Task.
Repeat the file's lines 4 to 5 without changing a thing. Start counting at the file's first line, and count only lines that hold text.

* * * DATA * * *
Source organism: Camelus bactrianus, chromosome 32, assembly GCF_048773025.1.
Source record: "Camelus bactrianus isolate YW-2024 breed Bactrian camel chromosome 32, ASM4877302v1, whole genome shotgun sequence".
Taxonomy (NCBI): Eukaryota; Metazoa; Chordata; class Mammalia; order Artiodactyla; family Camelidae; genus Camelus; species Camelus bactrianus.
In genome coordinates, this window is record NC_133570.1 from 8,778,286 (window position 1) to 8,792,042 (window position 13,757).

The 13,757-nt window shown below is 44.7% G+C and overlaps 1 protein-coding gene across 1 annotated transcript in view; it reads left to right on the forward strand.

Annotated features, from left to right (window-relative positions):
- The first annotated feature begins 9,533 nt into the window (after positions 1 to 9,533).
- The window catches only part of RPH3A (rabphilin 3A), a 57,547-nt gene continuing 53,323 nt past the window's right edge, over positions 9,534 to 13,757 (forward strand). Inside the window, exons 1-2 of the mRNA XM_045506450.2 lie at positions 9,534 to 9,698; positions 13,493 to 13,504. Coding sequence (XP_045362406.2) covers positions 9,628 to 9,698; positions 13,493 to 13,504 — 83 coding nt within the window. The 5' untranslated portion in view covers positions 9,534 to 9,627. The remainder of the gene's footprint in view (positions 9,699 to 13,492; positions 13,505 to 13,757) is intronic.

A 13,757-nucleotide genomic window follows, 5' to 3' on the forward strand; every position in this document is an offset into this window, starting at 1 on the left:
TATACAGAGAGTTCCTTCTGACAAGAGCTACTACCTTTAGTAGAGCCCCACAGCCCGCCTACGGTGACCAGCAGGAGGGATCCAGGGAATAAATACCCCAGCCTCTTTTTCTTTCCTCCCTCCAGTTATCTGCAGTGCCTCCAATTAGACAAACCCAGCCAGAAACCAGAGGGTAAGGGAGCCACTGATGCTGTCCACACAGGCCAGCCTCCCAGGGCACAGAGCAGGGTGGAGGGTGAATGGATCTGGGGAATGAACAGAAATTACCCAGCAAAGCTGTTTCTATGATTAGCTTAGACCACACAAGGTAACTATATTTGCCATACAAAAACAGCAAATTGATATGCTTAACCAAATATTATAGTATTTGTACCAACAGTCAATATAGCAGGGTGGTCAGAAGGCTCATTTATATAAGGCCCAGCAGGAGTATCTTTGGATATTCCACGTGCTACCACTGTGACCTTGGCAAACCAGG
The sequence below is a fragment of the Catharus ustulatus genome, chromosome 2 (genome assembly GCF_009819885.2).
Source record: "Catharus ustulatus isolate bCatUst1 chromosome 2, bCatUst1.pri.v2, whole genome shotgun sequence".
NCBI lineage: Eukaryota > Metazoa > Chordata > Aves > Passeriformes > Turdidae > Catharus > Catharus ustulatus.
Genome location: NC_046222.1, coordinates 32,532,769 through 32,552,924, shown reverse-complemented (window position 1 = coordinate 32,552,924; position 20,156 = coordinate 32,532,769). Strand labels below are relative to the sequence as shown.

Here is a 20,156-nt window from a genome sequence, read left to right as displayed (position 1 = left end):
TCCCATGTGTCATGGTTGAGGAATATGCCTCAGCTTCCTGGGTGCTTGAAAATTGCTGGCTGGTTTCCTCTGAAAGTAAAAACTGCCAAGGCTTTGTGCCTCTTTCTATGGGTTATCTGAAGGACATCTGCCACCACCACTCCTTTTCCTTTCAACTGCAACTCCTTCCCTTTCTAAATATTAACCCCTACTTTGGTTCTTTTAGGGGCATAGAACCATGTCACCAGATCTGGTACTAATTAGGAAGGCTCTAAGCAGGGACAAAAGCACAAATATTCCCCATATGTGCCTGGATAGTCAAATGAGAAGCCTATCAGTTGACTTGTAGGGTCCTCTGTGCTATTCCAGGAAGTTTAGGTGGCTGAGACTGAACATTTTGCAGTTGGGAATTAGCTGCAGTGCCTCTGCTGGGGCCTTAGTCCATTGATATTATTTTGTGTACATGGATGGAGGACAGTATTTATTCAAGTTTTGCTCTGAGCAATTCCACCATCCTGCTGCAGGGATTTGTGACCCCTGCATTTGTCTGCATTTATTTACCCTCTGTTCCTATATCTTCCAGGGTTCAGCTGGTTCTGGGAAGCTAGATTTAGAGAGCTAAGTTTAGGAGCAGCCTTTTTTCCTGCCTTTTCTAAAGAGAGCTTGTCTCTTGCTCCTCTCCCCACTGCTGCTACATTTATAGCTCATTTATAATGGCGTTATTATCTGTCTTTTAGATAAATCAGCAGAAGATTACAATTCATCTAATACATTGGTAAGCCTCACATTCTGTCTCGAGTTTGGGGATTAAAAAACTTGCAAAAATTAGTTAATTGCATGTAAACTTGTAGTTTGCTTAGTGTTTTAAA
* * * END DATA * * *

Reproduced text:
In genome coordinates, this window is record NC_133570.1 from 8,778,286 (window position 1) to 8,792,042 (window position 13,757).

The 13,757-nt window shown below is 44.7% G+C and overlaps 1 protein-coding gene across 1 annotated transcript in view; it reads left to right on the forward strand.